Another thought from the Workshop Open Mic event, this graph shows what happens when you share your creations. Consider the initial path: you’re certainly improving over time, but it’s so slow compared to what it could be. The dots where the path changes is each time you share your creations. In the context of the event, we were at the first dot. If we gave participants another 30 minutes to refine and improve after the first share, their workshop would get so much better. If we repeated that four, five, or maybe six times they’d be approaching readiness for a fairly large audience.
We recently hosted an event called “Workshop Open Mic.” The goal of this was to show participants that you need remarkably little time to prepare. It’s obvious that no preparation yields poor quality, but it’s less obvious that having nearly infinite time doesn’t improve the quality *that* much. In this event we had the goal of getting participants close to the inflection point at that dotted line. We estimated this point would be about 30 minutes of prep time.
While updating on the status of a program we were looking at innovating as well as generally ideating, Dylan mentioned this one person he had been talking. After Dylan had explained most of the situation, he and I came to exactly opposite conclusions, but that’s irrelevant. Needless to say, he’s an awkward dude at times.
In Too Deep
This is may be a more controversial one. Stemming from my experiences in how my professors–people who push the boundaries of human knowledge in very specific subjects–act, I gather that one can become very entrenched in the way things are or the way things work. Someone who knows literally nothing about a subject doesn’t know the bounds at all, and can’t necessarily appreciate the creative ideas for what they are. Those who see the boundaries, but aren’t nearly as entrenched in the subject can appreciate creative ideas for what they are, while having the openness to seriously consider them.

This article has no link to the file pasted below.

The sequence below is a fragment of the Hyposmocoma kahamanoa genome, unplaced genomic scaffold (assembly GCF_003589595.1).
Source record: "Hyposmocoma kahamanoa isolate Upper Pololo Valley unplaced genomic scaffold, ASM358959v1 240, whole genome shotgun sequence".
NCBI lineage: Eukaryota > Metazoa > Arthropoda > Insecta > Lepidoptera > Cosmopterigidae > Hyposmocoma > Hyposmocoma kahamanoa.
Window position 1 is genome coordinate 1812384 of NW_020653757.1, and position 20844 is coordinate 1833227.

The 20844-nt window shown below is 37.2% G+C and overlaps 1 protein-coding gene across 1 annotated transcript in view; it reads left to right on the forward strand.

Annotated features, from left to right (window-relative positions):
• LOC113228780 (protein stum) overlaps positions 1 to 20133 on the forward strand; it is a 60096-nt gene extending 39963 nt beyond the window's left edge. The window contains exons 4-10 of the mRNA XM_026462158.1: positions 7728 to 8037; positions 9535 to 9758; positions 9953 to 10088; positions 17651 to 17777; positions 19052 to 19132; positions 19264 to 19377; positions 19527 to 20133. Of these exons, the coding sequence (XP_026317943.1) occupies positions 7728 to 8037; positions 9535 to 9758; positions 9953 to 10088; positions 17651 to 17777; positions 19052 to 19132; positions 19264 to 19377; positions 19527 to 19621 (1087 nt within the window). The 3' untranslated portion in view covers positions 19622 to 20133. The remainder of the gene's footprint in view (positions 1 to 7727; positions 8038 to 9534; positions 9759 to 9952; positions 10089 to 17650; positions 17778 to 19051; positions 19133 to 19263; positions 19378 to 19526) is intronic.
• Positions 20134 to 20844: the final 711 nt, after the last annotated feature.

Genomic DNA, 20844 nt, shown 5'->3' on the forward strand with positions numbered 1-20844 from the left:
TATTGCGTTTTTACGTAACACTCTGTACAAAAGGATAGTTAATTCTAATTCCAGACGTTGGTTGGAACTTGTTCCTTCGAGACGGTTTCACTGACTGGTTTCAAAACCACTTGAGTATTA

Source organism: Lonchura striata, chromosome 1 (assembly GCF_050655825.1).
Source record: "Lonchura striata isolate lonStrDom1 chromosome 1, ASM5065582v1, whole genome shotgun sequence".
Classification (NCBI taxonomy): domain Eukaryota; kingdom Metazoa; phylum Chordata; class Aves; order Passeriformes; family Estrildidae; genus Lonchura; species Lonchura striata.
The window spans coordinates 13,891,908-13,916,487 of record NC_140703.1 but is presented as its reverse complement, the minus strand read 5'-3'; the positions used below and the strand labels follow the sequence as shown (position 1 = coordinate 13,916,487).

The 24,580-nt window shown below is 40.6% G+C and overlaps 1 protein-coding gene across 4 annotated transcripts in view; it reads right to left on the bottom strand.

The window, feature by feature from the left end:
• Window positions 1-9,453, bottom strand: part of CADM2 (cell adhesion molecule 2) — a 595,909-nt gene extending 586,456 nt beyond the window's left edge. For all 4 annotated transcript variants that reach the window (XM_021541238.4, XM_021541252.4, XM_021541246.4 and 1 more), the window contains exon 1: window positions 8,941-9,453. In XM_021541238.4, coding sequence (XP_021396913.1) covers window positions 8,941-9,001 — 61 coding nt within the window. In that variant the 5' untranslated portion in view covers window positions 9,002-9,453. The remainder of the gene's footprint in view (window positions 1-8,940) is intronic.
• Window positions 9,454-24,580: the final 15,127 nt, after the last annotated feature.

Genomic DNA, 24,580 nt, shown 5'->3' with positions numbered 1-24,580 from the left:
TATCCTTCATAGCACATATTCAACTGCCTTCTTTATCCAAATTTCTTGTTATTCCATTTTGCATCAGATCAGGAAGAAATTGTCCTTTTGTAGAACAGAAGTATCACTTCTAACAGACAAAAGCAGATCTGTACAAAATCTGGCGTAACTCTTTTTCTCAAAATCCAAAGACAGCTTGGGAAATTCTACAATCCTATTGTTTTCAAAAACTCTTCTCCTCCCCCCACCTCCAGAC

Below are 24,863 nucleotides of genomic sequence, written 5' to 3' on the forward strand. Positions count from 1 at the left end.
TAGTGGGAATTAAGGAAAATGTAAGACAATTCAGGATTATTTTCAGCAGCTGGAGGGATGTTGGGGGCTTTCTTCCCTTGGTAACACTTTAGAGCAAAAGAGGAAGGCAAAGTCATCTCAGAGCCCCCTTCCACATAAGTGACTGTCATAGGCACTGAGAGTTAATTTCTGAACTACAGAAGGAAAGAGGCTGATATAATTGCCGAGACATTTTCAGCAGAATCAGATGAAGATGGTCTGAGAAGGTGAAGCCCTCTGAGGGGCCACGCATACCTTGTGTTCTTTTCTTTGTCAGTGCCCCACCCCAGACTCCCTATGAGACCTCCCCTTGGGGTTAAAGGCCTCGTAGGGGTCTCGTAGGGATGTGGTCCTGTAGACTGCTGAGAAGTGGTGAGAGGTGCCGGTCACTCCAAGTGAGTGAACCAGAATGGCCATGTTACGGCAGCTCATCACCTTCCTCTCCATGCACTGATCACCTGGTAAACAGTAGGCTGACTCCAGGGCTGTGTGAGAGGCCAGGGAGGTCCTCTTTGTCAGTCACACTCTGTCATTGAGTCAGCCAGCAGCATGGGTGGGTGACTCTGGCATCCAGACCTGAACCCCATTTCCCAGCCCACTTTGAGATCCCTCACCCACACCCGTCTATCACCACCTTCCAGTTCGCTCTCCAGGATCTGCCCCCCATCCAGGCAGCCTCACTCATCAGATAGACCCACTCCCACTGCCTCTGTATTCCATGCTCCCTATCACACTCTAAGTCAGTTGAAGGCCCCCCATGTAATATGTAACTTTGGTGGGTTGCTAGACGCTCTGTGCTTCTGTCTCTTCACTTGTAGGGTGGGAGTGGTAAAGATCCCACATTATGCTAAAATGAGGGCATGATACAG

Trending on the Blog
After seeing enough articles written using phrases like “people are saying” or “the internet wants,” I’m starting to believe that for something to be trending, a few people have to have already been saying it’s trending, well before it’s actually trending. I’m not saying that having content go organically viral is impossible, but it’s certainly not the rule. Maybe since I’ve titled this post the way I have, it’ll actually start trending.
Sometimes the sweet-spot is a necessity. Somewhat surprisingly, when there’s almost zero noise, I’m unable to focus–not dissimilar to when there’s overbearing noise. Too much silence–especially artificially created silence is a little creepy–makes me hyper aware of my surroundings, same as loud noises. The sweet spot seems to be somewhere close to the natural sounds of a room, possibly with some relatively quiet music in the background.
Make an Agenda
The unpredictabilities of creativity are an amazing thing, but to respect people’s time, it’s important to schedule it that way. It’s beyond frustrating when a meeting wanders aimlessly because no one took a few minutes to figure out the agenda as to not waste everyone else’s time.